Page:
Tuesday, August 31, 2010

Martini Rosso Vermouth



An old favourite - this was my downfall in university, that one fateful term that knocked me to my knees (academically speaking). Vermouth is fun. And satisfying. Just add ice, clink it a bit in the glass, and say with your sexiest faux Italian accent, Martini?

I finished the bottle in one go. Yeah, this is a terrific drink for when you want to race to intoxication. I tried to get a bit fancy, and mix in some orange juice - bottom photo shows why it was a bad idea. Tastes good, looks like used toilet water. Oops.



Evenly, evenly, evenly

Being a good cook is difficult. To be in the right moment, to be precise, to understand that balance overrides all else. To understand that sometimes the most important things you do aren't always shown prominently on the plate.

I hope to be a good cook. Someday.


Monday, August 30, 2010

2008 Alsace

2008 Jean Geil Riesling

2008 Jean Geiler Riesling Lieu-dit Sonnenburg, AC Alsace

You know, for an inexpensive Alsatian riesling bottled under a composite cork, this is a surprisingly good wine. Very good in fact, one of the most enjoyable bottles of Alsace wine I've drank in many, many months. And a single-vineyard bottling as well!

Just very pleasantly surprised at the delicious tropical fruit character, the mineral elements, creamy texture . . . this is a good one. High acid, helping it to hold on well even on its third day. Very, very delicious indeed. Complete, balanced - I thought I could never really love a dry riesling, after all my rhapsodizing about Mosel, but if more Alsatian wines are made like this, then yes, I'm going to keep an open mind.


SiChuan MaLa poached fish

Sichuan style poached fish

A thing of beauty, no?


Dip into the water

Sprouts in

Fish in

Time to drop the fish into our broth. First though, the sprouts, to layer the bottom. Quickly then, the fish goes next. Heat management, right? Right??!! Now, why do I sear the fish? One, to maintain texture and prevent it from breaking up. Two, so that it cooks faster in the broth, preventing the sprouts from overcooking. Watch everything like a hawk because as soon as it cooks, take everything off the heat, and feast!


Sunday, August 29, 2010



Heating the spice

This is the base for the broth we poach the fish in. A very intense reduced sauce with loads of chili peppers, peppercorns, and puréed garlic, among other things. I quickly heated it up with some finely minced fresh garlic, before dumping it into boiling water. And then the magic began . . .


Saturday, August 28, 2010

Sliced and in the pan

Basa fish

Searing basa fish

I like my fish to be sliced thinly, almost as if I was preparing it for sashimi. The firm meat of the basa fish makes it somewhat difficult, as my heavy chef's knife isn't the most appropriate knife for such delicate work. But, I managed. You have to roll the pieces lightly in corn starch, to make sure that it doesn't stick once it goes into the pan. Lightly sear, to firm the outsides - the real cooking is done in the broth. I was really careful not to overdo it - the key isn't so much to give it colour as it is to firm up the fish, so as to avoid it from breaking up in the pot.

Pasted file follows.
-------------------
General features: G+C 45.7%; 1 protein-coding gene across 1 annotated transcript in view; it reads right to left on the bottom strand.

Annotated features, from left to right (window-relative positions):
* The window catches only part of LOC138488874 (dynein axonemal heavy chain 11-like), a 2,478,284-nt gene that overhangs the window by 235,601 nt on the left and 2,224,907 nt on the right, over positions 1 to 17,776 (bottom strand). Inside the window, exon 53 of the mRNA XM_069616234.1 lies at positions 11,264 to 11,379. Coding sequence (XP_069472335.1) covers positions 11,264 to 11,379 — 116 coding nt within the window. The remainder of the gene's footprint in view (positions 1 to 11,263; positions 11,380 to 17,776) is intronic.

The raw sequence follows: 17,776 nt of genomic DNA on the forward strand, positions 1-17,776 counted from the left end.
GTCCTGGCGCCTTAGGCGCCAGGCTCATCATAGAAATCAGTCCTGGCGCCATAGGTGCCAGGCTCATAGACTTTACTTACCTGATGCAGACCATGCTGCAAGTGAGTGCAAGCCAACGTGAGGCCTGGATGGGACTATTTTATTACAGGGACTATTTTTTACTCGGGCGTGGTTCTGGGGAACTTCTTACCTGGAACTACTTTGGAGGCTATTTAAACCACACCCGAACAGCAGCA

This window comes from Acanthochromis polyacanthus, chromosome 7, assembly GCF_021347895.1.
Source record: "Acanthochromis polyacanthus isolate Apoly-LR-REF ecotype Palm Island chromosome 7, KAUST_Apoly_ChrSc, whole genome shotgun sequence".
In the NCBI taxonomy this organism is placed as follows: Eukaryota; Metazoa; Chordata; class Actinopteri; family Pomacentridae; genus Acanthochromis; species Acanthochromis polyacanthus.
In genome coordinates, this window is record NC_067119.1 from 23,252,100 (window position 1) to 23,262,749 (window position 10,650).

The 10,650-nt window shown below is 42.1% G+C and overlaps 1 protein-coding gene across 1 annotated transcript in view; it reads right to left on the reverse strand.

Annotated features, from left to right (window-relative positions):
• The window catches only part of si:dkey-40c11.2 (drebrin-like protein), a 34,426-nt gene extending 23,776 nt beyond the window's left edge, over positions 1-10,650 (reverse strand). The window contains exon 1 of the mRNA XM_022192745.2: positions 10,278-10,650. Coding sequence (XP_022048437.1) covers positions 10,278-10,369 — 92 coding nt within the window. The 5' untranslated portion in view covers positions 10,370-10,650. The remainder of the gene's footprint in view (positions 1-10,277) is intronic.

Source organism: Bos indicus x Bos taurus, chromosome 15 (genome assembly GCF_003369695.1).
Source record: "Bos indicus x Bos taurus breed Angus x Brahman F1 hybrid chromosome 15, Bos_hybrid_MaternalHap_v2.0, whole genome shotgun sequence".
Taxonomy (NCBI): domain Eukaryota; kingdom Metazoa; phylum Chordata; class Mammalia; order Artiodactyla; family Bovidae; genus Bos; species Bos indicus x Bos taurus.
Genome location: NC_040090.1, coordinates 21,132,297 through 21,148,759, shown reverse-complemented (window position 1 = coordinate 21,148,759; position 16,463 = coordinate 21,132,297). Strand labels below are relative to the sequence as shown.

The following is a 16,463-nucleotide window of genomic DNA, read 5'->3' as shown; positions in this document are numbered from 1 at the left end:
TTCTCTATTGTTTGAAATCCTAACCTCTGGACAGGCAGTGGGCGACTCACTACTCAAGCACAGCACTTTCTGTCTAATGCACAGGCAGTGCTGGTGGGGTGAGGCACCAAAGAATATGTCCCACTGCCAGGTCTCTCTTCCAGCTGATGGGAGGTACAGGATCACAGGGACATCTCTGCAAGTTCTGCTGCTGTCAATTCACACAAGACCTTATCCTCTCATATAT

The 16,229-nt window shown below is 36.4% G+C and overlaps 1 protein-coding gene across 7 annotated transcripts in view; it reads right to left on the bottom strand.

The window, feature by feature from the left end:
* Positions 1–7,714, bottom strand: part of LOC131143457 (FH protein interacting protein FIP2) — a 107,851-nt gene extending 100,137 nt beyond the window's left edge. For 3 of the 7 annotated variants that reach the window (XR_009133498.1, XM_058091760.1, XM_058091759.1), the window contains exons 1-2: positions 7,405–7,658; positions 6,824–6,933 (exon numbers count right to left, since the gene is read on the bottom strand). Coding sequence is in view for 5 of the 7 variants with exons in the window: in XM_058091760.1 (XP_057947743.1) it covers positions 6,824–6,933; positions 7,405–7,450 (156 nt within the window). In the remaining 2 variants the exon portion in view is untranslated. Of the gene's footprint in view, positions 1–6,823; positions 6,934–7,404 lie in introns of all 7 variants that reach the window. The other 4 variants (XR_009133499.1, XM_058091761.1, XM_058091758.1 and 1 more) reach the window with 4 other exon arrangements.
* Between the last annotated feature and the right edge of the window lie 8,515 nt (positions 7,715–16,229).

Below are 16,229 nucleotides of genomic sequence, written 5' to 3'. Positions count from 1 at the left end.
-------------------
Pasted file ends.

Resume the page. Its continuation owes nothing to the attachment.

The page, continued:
Soybean sprouts, which I've always enjoyed eating. Firm, crunchy stalks, and the lovely beans on top that lends itself well to a variety of different dishes. This was going to make up the bottom layer of our poached fish. A major issue I have with eating this in restaurants is the improper cleaning and prep work. The stalks have a single root at the end, that must be snapped off. These also cook quickly, so the key is to make sure that the texture is not ruined by overzealous heat.



Basa fish

Basa fish, which I like using for a Sichuan poached fish dish. Firm meat, which helps it hold onto its texture and flavour well in the chili peppers and peppercorns that give this kind of cuisine it's intense spicy and numbing characteristics.


Friday, August 27, 2010

Pig ear

Pig ear

Food to me is all about texture. The wrong texture will destroy a dish, regardless of flavour. Which is why I love cartilage so much. Any kind of cartilage, from any animal - I love it. These are pig ears, a dish that my mother used to make for me when I was a child. Delicious, and my kind of comfort food. Clean the ears, slice thinly, sauté and simmer with oyster sauce, green onion, ginger, and fresh chili peppers. So, so, so delicious, just all love. Stays beautifully firm with that mind-blowing crunch of the cartilage . . . as arousing as food gets.


Blue crab

Pan-fried crab

Moving on. With blue crab about to come into season, we bought a few over the weekend. This is a very traditional Shanghainese dish - clean and quarter the crabs, lightly dust the meat side in flour, and sear in vegetable oil. Once the meat sets, sauté with green onion and ginger, adding in a touch of soy sauce and love. If the crabs are beautiful, this dish is full of savoury flavours and delicate textures.


Thursday, August 26, 2010



Fuck. I got robbed today.

My gym locker was broken into, and someone is the proud new owner of both my credit cards and my new iPod Touch. I sure hope you're proud of yourself. The police are on their way to my house right now - we know that you've charged one of the cards, and yeah, they're coming for you.